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"Teensy" Arduino clone grows, with more I/O, USB, and faster CPU

Aug 19, 2016 — by Eric Brown 7,636 views

PJRC is Kickstartering two new models of its “Teensy” Arduino compatible, featuring a faster 180MHz Cortex-M4, more memory, more pins, and a second USB.

In the world of Arduino compatibles, you can choose from bare-bones clones or value-added innovators that develop new software as well as hardware, and occasionally risk some compatibility in order to advance the capabilities of the entire Arduino platform. In the latter category is Teensy, a DIY breadboard-oriented Arduino project from Portland, Oregon based PJRC, led by Teensy inventor Paul Stoffregen, known for its superior USB-based keyboard/mouse, LED array, and audio support. The eight-year old company has now upgraded the Teensy board with a much faster MCU, more RAM and flash, many more I/O pins, and additional USB and CAN ports, making it one of the fastest Arduino clones around.

Teensy 3.5/3.6
(click image to enlarge)

The Teensy 3.5 and 3.6 Kickstarter campaign blasted past its modest, $5K goal to surpass $68K, with 19 days left. You can fund the boards for $23 and $28, respectively, with shipments due in October.

Both Teensy 3.5 and Teensy 3.6 feature faster NXP Kinetis Cortex-M4 chips. Teensy 3.5 moves up to a 120MHz MK64FX512VMD12, while Teensy 3.6 advances to a 180MHz MK66FX1M0VMD18 (PDF). This is compared to the 72MHz MK20DX256 on the Teensy 3.1 and 3.2, which is similarly a 32-bit Cortex-M4 MCU with a Floating Point Unit (FPU). Teensy 3.5 is further equipped with 192KB RAM and 512KB flash, while Teensy 3.6 increases it to 256KB and 1MB, four times the memory allotment on the 3.2 model. Both models also include a 4KB EEPROM.

Teensy 3.5/3.6 (upper) compared to earlier Teensy 3.2 (lower)
(click image to enlarge)

Both new models add 28 new I/O pins for a total of 62 (42x breadboard friendly), compared to 34 on the earlier Teensy models. As a result, the new boards are almost twie as long as the pinout-compatible Teensy 3.1, growing from 37 x 18 x 4mm to 61 x 18 x 4mm.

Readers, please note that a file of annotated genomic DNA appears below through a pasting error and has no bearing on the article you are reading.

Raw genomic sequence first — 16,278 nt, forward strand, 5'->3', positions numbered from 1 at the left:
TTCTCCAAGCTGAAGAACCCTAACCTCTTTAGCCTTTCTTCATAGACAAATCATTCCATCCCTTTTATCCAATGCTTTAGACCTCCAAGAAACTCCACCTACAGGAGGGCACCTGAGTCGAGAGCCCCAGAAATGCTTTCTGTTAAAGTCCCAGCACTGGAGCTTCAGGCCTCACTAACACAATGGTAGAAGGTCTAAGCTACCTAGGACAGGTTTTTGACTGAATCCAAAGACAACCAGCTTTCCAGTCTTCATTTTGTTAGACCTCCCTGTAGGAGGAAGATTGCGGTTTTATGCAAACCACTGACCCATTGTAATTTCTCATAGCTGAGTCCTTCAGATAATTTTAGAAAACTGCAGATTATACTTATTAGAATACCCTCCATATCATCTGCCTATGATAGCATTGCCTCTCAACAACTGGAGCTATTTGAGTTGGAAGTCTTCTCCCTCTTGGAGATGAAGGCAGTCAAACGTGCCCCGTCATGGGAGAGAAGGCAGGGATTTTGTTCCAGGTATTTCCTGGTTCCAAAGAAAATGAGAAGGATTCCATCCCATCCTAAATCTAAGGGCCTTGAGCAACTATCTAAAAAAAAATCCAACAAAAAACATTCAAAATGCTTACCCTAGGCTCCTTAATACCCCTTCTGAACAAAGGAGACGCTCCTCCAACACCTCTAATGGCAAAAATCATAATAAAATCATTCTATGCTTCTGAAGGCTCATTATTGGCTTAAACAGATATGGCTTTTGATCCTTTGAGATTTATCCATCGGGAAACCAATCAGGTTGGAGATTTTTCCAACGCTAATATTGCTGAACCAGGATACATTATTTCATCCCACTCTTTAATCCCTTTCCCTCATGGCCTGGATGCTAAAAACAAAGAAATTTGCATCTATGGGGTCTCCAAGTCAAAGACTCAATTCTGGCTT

The two boards differ further in that the Teensy 3.6 adds a high-speed, 480Mbps USB host port in addition to the existing full speed, 12Mbps USB port. The 3.6 model also has a second CAN Bus port, twice the general-purpose DMA channels at 32, and 11 touch-sensing inputs. The Teensy 3.5, however, has a trick of its own: 5V tolerance.

Teensy 3.5/3.6 pin assignments (left) and with breadboard and USB cable
(click images to enlarge)

Common features include 25x analog inputs via a pair of 13-bit ADCs, 2x 12-bit analog outputs, and 20x PWM outputs. There’s a 100Mbps Ethernet MAC, with an optional Ethernet shield, plus a “native SD card port.”

Other features include 6x serial, 3x SPI, 4x I2C, and an I2S audio port with 4-channel digital I/O. You also get 14x timers, an RTC, a crypto unit, a CRC unit, and a random number generator.

Teensy 3.5/3.6 back side, showing surface mount pads
(click image to enlarge)

A few of these I/O pins are located on surface mount pads on the back of the board, where they’re more difficult to access, but that’s still a lot of I/O firepower for such a small device. The October shipments will be accompanied by a “non-beta software release that provides compatibility with all the standard Arduino functions, libraries that come built-in to Arduino,” writes Stoffregen.

NXP Kinetis K66 MCU block diagram
(click image to enlarge)

In a post at Hackaday, Brian Benchoff suggests that the Teensy 3.6’s 120MHz NXP Kinetis K66 chip is likely the most powerful MCU found on an Arduino board. However, Arduino Srl’s recently introduced STAR Otto board features a 180MHz Cortex-M4 based STM32F469BIT6 MCU with on-chip memories of 384KB SRAM and 2MB flash, supplemented externally by 16MB SDRAM and 128KB EEPROM, which may well outperform the Teensy 3.6 depending on the particular benchmark or application.

Speaking of applications, LED walls and audio have been two strengths of Teensy boards, thanks to earlier software libraries developed by PJRC’s Stoffregen, which have been upstreamed to the larger Arduino community. Both capabilities build on the board’s USB port. As Stoffregen describes in his brief history of Teensy on the Kickstarter page, Teensy 1.0 was one of the first Arduino compatibles with a USB port, and Teensy 2.0 stood out with its added support for USB keyboard, mouse, and MIDI capabilities.

Further information

The Teensy 3.5 and Teensy 3.6 boards are available on Kickstarter through Sep. 8 for $23 and $28, respectively, with shipments in October. Volume discounts are available. More information may be found at the Teensy 3.5/3.6 Kickstarter page, and more should eventually appear on the PJRC website.

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One response to “"Teensy" Arduino clone grows, with more I/O, USB, and faster CPU”

  1. Chris says:

    Now we just need Swift for (embedded) 32-bit Arm Cortex… Apple?

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